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Two California Supreme Court justices decry death penalty as 'dysfunctional'

LOS ANGELES (Reuters) - Two members of California’s highest court issued a scathing critique of capital punishment on Thursday, branding it an “expensive and dysfunctional system” that fails to deliver timely justice.

The unusual denunciation from two Supreme Court justices came in a concurring opinion to a ruling that unanimously affirmed the death sentence of a convicted killer. It was the court’s first death penalty decision since Governor Gavin Newsom two weeks ago imposed a moratorium on capital punishment in the nation’s most populous state.

The concurring opinion was written by Associate Justice Goodwin Liu and joined by Associate Justice Mariano-Florentino Cuellar, both appointees of Newsom’s predecessor and fellow Democrat, Jerry Brown.

Liu and Cuellar said their critique had nothing to do with “morality or constitutionality of the death penalty,” and expressed empathy for victims and their families.

In their commentary, the justices pointed to the case at hand in the appeal of Thomas Potts, condemned in 1998 for the hatchet-stabbing murders and robbery of an elderly couple in their Hanford, California, home, where Potts worked as a part-time handyman.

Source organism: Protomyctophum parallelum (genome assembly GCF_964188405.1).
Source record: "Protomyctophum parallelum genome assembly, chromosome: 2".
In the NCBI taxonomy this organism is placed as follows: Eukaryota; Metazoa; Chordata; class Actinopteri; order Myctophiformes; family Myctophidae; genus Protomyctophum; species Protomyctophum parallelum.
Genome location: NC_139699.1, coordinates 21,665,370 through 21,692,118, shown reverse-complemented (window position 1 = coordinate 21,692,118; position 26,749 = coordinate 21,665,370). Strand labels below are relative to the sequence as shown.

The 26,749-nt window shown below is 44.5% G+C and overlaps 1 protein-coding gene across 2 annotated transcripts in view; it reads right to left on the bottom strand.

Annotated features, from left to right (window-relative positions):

“Now, 21 years later, we affirm the judgment on direct appeal, but there is more litigation to come in the form of habeas corpus petitions in state and federal courts,” Liu and Cuellar wrote.

Such a timeline is typical in capital cases, they said, adding that “serious challenges” in the fair, efficient administration of the death penalty “have not been meaningfully addressed” for decades.

“As a result, California’s death penalty is an expensive and dysfunctional system that does not deliver justice or closure in a timely manner, if at all,” the justices asserted.

Voters passed a 2016 ballot measure to speed up the process, but that initiative has failed to work, largely because it lacked additional funding needed to implement necessary reforms, the justices wrote.

The justices, however, vowed to continue to uphold death sentences “when the law requires.”

Newsom had cited personal conscience as a major factor in ordering a halt to executions.

The governor, who has said he has concerns that dozens of the 737 inmates on the state’s death row were innocent, issued a statement on Thursday praising the concurring opinion of two justices.

California, which has by far the largest number of inmates on death row, last put a person to death in 2006. Newsom signed his moratorium on executions of current death row inmates as the state moved toward resuming capital punishment after developing a new protocol for lethal injections.

Reporting by Steve Gorman; editing by Bill Tarrant and Leslie Adler